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Sharath-Akula win C'wealth Games mixed doubles TT gold

Last updated on: August 08, 2022 05:44 IST

Sharath Kamal

IMAGE: Achanta Sharath Kamal and Sreeja Akula celebrate on the podium after winning the Commonwealth Games Mixed doubles Table Tennis gold on Sunday. Photograph: Alex Pantling/Getty Images

Indian table tennis legend Achanta Sharath Kamal defied age while teaming up with young Sreeja Akula to win the Mixed doubles gold medal at the Commonwealth Games in Birmingham on Sunday.

Barring a blip in the second game, Sharath and Akula were in control of the gold medal contest, comfortably beating Malaysia's Javen Choong and Karen Lyne 11-4, 9-11, 11-5, 11-6.

Sharath produced a class act to also reach the men's singles final.

Sharath Kamal

IMAGE: Achanta Sharath Kamal and Sreeja Akula celebrate victory. Photograph: Alex Pantling/Getty Images

The 40-year-old paddler, who won a bronze medal in the last edition of the Commonwealth Games in Australia's Gold Coast, defeated England's Paul Drinkhall 11-8, 11-8, 8-11, 11-7, 9-11, 11-8 in the men's singles to reach his second CWG final.

The only other time Sharath, seeded fourth at the ongoing Games, made it to the final, he returned with a gold, in the 2006 edition in Melbourne.

By reaching the final, Sharath has already assured himself of a silver and increased his CWG medal count to 13.

For Akula, it was her maiden Commonwealth Games medal.

IMAGE: Sharath Kamal and Gnanasekaran Sathiyan pose with their silver medals after losing the men's doubles final to Paul Drinkhall and Liam Pitchford. Photograph: Alex Pantling/Getty Images

Earlier, the seasoned Indian pair of Sharath Kamal and Gnanasekaran Sathiyan was outsmarted by familiar English foes Paul Drinkhall and Liam Pitchford in the men's doubles final.


The duo had to settle for silver for the second successive edition after losing 11-8, 8-11, 3-11, 11-7, 4-11.

It was a repeat of the 2018 final in the Gold Coast and, to the disappointment of the Indians, it was the same result.

The Indian contingent has been getting tons of support from the crowd at the Games, but at the NEC table tennis arena on Sunday, English fans outnumbered the Indians.

With very little separating the two pairs, the Indians began well, Sathiyan hitting a crisp forehand winner to go 1-0 up in the gold medal match.

Drinkhall and Pitchford fought back in the second game. A down the line backhand from Pitchford made it 5-1 for England.

The Indians were having a tough time retrieving the serve, with their opponents mixing things up.

IMAGE: Sharath Kamal and Gnanasekaran Sathiyan had to settle for silver for the second successive edition of Commonwealth Games. Photograph: Alex Pantling/Getty Images

Sharath's returns from the backhand were yielding mixed results. Pitchford's cross-court winner after a long rally gave England a 7-5 lead before they levelled the tie.  

The English pair ran away with the third game, which had the best rally of the match, the Indians winning it after trading a series of booming forehands far away from the table.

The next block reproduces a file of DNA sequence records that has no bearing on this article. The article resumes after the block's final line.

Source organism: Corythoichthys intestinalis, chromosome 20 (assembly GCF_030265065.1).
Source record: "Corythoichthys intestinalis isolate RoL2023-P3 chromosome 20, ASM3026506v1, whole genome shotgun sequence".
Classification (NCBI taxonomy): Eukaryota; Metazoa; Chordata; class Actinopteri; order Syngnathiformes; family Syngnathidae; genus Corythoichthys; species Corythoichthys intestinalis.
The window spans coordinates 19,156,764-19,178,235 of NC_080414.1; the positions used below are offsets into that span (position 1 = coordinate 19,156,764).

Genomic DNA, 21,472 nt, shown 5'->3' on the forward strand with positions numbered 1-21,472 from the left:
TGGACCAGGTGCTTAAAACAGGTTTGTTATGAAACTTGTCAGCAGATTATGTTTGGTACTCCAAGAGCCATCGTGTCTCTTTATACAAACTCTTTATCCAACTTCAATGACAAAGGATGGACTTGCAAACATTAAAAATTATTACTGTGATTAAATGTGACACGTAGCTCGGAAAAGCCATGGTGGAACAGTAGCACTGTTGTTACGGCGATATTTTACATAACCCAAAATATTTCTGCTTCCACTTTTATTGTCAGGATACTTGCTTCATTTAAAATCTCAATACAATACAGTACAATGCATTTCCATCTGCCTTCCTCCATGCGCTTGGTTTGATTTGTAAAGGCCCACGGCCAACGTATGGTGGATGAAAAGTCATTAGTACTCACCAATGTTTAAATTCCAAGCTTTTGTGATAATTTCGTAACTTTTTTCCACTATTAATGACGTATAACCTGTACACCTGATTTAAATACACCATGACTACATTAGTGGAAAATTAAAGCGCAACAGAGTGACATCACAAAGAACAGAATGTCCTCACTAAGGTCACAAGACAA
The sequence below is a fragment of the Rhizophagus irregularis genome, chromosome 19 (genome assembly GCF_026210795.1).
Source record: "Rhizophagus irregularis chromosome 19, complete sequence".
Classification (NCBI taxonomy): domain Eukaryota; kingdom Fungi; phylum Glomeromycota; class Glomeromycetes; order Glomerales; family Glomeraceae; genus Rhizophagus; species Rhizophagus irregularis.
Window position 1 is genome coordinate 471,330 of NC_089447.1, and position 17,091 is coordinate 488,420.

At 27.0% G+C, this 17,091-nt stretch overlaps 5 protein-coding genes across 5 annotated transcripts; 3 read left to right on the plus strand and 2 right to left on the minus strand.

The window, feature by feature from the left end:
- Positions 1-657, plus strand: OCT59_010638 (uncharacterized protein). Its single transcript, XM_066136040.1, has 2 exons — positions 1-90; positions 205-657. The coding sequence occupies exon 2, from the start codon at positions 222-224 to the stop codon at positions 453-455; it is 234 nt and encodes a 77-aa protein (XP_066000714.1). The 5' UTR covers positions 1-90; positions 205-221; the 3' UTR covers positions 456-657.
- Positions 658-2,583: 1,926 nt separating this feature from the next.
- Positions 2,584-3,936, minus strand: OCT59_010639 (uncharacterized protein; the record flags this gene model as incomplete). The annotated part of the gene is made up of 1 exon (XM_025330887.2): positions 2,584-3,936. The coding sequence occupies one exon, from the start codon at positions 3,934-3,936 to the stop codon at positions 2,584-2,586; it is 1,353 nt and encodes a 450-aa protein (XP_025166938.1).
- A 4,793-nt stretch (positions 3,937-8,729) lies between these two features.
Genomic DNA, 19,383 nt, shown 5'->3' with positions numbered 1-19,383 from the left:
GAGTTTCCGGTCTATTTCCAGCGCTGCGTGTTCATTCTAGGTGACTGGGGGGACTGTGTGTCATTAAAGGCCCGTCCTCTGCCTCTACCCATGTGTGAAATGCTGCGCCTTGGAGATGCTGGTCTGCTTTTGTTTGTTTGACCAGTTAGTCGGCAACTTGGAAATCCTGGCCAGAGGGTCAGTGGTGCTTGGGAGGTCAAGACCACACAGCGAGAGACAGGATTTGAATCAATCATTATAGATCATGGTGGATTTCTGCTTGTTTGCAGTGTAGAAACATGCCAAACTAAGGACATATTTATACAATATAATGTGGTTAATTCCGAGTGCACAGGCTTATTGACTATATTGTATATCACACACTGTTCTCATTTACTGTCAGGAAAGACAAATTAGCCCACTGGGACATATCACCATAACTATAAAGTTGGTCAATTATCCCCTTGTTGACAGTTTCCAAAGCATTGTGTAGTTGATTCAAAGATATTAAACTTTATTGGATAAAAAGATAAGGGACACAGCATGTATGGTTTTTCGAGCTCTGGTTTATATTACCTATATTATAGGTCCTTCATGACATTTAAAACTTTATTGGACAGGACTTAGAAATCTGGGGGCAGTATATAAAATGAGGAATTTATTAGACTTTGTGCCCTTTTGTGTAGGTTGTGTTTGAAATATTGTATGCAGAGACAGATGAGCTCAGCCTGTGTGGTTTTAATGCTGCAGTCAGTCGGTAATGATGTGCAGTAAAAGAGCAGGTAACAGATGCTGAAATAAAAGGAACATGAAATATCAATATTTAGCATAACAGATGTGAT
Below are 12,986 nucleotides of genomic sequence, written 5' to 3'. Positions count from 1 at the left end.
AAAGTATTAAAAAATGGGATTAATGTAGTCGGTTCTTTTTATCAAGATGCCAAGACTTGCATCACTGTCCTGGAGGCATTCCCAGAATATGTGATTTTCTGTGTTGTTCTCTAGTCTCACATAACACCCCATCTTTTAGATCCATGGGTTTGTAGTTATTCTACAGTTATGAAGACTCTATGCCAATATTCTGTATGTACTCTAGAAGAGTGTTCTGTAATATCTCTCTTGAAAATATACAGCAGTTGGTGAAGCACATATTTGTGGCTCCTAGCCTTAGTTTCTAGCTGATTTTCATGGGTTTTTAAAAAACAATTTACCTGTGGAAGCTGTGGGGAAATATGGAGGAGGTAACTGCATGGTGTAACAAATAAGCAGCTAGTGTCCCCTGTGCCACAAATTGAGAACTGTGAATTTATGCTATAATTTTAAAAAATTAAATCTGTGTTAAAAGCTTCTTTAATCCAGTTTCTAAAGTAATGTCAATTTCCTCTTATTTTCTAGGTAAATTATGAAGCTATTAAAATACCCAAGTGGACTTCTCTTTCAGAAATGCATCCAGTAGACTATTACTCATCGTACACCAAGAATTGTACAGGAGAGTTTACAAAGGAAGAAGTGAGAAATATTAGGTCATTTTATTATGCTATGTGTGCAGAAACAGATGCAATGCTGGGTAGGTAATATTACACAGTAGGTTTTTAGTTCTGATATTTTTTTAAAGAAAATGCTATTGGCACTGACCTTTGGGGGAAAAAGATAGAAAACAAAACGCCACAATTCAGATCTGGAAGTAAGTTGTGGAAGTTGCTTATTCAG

The Indians were able to take the final to the decider after course correction in the fourth game.

However, Drinkhall and Pitchford took a huge six-point lead from 4-4 to gain six gold medal points in the fifth game.

They converted the very first one, drawing a huge roar from the crowd. The Indian pair shook hand with their opponents who once again proved better on the day.

IMAGE: India's Sreeja Akula went down to Australia's Yangzi Liu 3-4 in a thrilling bronze medal play-off. Photograph: Alex Pantling/Getty Images

India's Sreeja Akula suffered a heartbreaking loss, going down to Australia's Yangzi Liu 3-4 in a thrilling bronze medal play-off.

Sreeja lost 11-3, 6-11, 2-11, 11-7, 13-15, 11-9, 7-11 after staging a slew of comebacks in a match that lasted more than an hour-a-half.

The Hyderabad-born paddler made a confident start against Liu, who appeared quite nervous and took advantage of that to race to a 11-3 win the first game.

The Australian bounced back with more attacking intent and clinched the second game 11-6 to draw level.

Buoyed by her comeback in the second game, Liu continued from where she left off and did not allow the Indian to find any rhythm, winning the third game 11-2.

Sreeja, however, displayed the first signs of her never-say-die attitude and relied on her smart forehand plays to win the fourth game 11-7.

With the match score level 2-2, it was Liu once again who went ahead with a tight game and made it 15-13 in the fifth game.

The sixth game turned out to be a battle of wits between the two players but it was Sreeja, who showed her class by winning 11-9, after trailing 1-7 at one point.

The deciding set turned out to be something similar as Sreeja, despite trailing 1-6, made it 5-8.

But it was the Australian who had the last laugh and walked away with the bronze.

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